Ukraine: U.S. Aggression Drives Imperialist Frenzy

By Chris Kinder

The crisis around the fate of the Ukraine is rife with imperialist lies and propaganda emanating from Washington and ably promoted by the compliant pundits of the U.S. press.  Chief among these nose-lengthening fairy tales is that Vladimir Putin’s Russia is the aggressor in Ukraine, not the fascist-led coup government in Kiev, and certainly not the ever-so-innocent U.S. and its well-meaning allies in the European Union! 

Just listen to Nicholas Kristoff, the Harvard-trained commentator and New York Times columnist who supported the Bush government’s invasion of Iraq as long as it didn’t cost too much, only to question it later when the lies were exposed:

“For decades, Ukrainians have been starved, oppressed, and bullied by Russians, and, with Russia now inciting instability that could lead to an invasion and dismemberment of eastern Ukraine, plenty of brave Ukrainians here say they’ve had it and are ready to go bear hunting.”1 Kristof, like the U.S. media in general, is still ready to back-up the latest imperialist fabrications.

Actually, in the decades since the counterrevolutionary overturn of the Soviet Russian degenerated workers state in 1991-92, Ukrainians have been starved and oppressed by capitalist restoration, spurred on from and aided by the West.  The Ukrainian economy had been the second largest in the USSR, being an important and integrated component of the country’s planned economy. Now, it was subjected to being divided up by opportunist bureaucrats-turned-oligarchs, who gorged themselves on the wealth long produced by Ukrainian workers. Industrial employment fell off drastically. Ukraine lost 60 percent of its GDP between 1991 and 1999, and suffered runaway inflation. By 2000 real wages had plummeted to about one-third of 1991 values. 

While the International Monetary Fund (IMF) denies responsibility, it confirms that Ukraine “suffered from hyperinflation that peaked at 10,000 percent in 1993, a dramatic output collapse, and huge declines in the population’s standard of living,” due to “proliferation of tax privileges,” and “unofficial privatization” (read theft) of state-owned enterprises, among other things.2  Some recovery took place in the late 1990s, but Ukraine was hit hard again in the 2008-09 financial crisis, brought about by Wall Street bankers.  And now, a deeply indebted Ukraine faces a new round of austerity measures at the hands of world bankers.

U.S. aggression has deep roots

Just as important in the background to the present Ukraine crisis is the U.S.’ open conspiracy to strangle the Soviet Union after World War II.  Even before 1945, the U.S. (with its British ally) prepared for its next enemy by directing bombers to German targets such as the working-class Hamburg “red quarter,” instead of local industrial areas, among other things.  After the war—in which the Soviet Union almost single-handedly defeated Nazi Germany—it was open season on the USSR and its allies anywhere in the world.  Nazi spies and German scientists were mobilized for the anti-communist crusade, as well as right wing elements in Eastern Europe.  In the Ukraine, the U.S. linked up with Stepan Bandera’s pro-Nazi force—which had fought the Red Army and helped the SS by murdering Jews, communists, and Poles in the Ukraine during the war—and turned them into an anti-Soviet guerilla force, and a mainstay of “Radio Free Europe.” Bandera’s present day supporters were some of the fascist thugs who led the February 22nd coup, and are now in ministerial positions in Kiev.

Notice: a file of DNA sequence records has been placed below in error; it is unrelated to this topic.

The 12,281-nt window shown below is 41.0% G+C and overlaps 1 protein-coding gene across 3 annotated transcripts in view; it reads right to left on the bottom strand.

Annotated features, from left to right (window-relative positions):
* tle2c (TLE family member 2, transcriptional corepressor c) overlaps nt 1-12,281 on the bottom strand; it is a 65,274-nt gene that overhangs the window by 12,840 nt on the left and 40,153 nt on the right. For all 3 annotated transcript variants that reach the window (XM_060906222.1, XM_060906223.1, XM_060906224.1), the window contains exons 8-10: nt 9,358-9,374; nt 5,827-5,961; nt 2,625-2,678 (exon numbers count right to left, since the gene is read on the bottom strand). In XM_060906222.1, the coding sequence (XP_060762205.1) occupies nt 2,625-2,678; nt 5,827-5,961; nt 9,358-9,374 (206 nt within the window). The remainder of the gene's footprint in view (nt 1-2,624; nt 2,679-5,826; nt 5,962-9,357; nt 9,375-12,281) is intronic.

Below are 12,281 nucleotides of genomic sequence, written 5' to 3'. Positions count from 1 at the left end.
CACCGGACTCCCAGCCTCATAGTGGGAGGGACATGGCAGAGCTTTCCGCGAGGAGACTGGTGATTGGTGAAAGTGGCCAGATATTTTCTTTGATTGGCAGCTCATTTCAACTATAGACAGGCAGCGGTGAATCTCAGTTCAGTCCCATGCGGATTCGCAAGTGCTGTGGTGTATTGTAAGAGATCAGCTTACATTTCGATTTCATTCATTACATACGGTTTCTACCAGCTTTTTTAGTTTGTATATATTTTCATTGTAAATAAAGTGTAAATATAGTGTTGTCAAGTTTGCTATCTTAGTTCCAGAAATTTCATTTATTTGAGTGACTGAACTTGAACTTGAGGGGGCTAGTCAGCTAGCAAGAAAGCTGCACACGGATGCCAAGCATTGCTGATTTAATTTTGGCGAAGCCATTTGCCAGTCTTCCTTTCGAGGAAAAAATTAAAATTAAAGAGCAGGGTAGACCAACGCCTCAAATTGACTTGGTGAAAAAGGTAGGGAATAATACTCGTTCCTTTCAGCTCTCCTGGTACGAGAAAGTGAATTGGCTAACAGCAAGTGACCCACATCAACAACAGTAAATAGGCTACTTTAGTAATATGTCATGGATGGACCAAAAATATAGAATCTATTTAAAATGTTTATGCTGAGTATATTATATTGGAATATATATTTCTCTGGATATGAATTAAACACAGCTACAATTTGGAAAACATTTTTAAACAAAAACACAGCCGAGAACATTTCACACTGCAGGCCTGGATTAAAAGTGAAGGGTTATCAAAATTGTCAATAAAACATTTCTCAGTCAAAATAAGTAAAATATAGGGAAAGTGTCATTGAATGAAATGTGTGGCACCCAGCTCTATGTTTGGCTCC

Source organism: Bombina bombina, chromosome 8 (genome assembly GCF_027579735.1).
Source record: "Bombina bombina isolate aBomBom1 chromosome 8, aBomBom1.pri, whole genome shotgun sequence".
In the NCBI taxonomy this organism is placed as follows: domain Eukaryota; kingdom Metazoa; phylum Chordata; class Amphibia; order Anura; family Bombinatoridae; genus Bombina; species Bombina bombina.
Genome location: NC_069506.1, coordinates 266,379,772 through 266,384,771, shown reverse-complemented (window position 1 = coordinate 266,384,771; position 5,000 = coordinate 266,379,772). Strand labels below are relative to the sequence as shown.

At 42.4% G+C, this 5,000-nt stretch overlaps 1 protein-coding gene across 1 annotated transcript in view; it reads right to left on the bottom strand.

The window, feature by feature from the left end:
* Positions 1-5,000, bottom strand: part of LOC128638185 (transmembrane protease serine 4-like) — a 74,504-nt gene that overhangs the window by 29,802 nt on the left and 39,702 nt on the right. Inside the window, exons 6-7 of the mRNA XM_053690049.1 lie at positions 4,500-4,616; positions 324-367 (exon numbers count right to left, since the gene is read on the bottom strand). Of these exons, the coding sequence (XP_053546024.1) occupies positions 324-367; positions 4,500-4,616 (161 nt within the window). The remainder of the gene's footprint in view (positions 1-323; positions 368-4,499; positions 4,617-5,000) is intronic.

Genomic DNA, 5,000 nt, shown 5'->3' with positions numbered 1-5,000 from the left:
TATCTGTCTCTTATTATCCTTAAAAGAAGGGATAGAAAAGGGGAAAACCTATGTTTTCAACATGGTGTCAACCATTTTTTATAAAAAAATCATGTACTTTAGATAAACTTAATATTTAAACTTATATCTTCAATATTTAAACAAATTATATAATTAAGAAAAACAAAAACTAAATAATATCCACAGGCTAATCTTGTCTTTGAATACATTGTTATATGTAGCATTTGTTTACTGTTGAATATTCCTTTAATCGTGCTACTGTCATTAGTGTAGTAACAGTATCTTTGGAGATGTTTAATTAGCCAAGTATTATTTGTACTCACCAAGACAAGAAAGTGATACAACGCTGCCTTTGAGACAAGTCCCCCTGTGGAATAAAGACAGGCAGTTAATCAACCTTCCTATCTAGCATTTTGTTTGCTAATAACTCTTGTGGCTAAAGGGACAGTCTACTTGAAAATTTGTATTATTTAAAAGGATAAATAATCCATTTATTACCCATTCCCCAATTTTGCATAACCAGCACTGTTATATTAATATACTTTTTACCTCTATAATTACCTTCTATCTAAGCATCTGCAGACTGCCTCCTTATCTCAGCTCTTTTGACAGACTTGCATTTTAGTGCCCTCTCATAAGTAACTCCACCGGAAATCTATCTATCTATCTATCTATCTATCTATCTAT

After the collapse of the Eastern European deformed workers’ states and of the Soviet Union, the U.S. employed shock doctrine tactics to reform the economies in a capitalist mold, and to encircle Russia as much as possible by whittling away its borderlands. Despite assurances given to the Russian Federation that the former buffer-zone states adjacent to Russia would not be admitted to the NATO alliance (and after capitalist Russia itself was refused admittance to NATO), nearly all these former Soviet allies have become part of this “cold war”-like anti-Russian alliance... except, so far, the Ukraine.

Ukraine in the crosshairs: Orange “Revolution” and Maidan

Politics in the Ukraine have long reflected the deep divisions between the Western and Eastern portions, as roughly defined by the Dnieper River, which flows north to south through Ukraine, and empties into the Black Sea. The East grew into an industrialized heartland in the Soviet years, and is still an important trade partner for Russia’s defense and technology sectors; while the West is more Europe-oriented and agricultural. Thus U.S. and EU meddling has focused on the West. In 2004, the U.S. and other imperialist powers, supported by dozens of imperialist-financed NGO’s [Non-Governmental Organizations], engineered a series of “pro-democracy” demonstrations, which resulted in the dumping of the pro-Russian president, Victor Yanukovich, whose base was in the East primarily, and the installation of the West-oriented, anti-Russian Victor Yushchenko. 

While Yanukovich was indeed corrupt and deserving of no support, the “Orange Revolution” was no revolution. It wasn’t even effective in stopping Yanukovich, who returned to power as Prime Minister in 2006, and President in 2010. But the real nature of the “color revolution” syndrome was shown in the Maidan (central square) in Kiev in 2014, when the fascists were mobilized to force the issue of the West vs. Russia.

Despite his ties to the pro-Russian East, Yanukovich had run on a platform of accepting EU integration based on an elaborate plan, which included loans totaling $160 billion—which would allow Ukraine to dig out of its current crisis, and make up for lost trade with Russia—as well as full EU membership. He lost support from members of his own Party of Regions by demanding that they accept his plan. But the offer included only $850 million from the EU and $5 billion from the IMF, with severe conditions. Ukraine would have to pay back earlier debts of nearly $5 billion in the first year, meaning no “bail-out” benefit to Ukrainians, and also accept onerous austerity measures. Furthermore, there was a ban on accepting any aid from Russia; and there was no EU membership in the deal (a less beneficial “associate” status was offered). Yanukovich balked, and accepted a Russian offer of $15 billion loan instead.3

An “offer you can’t refuse” rejected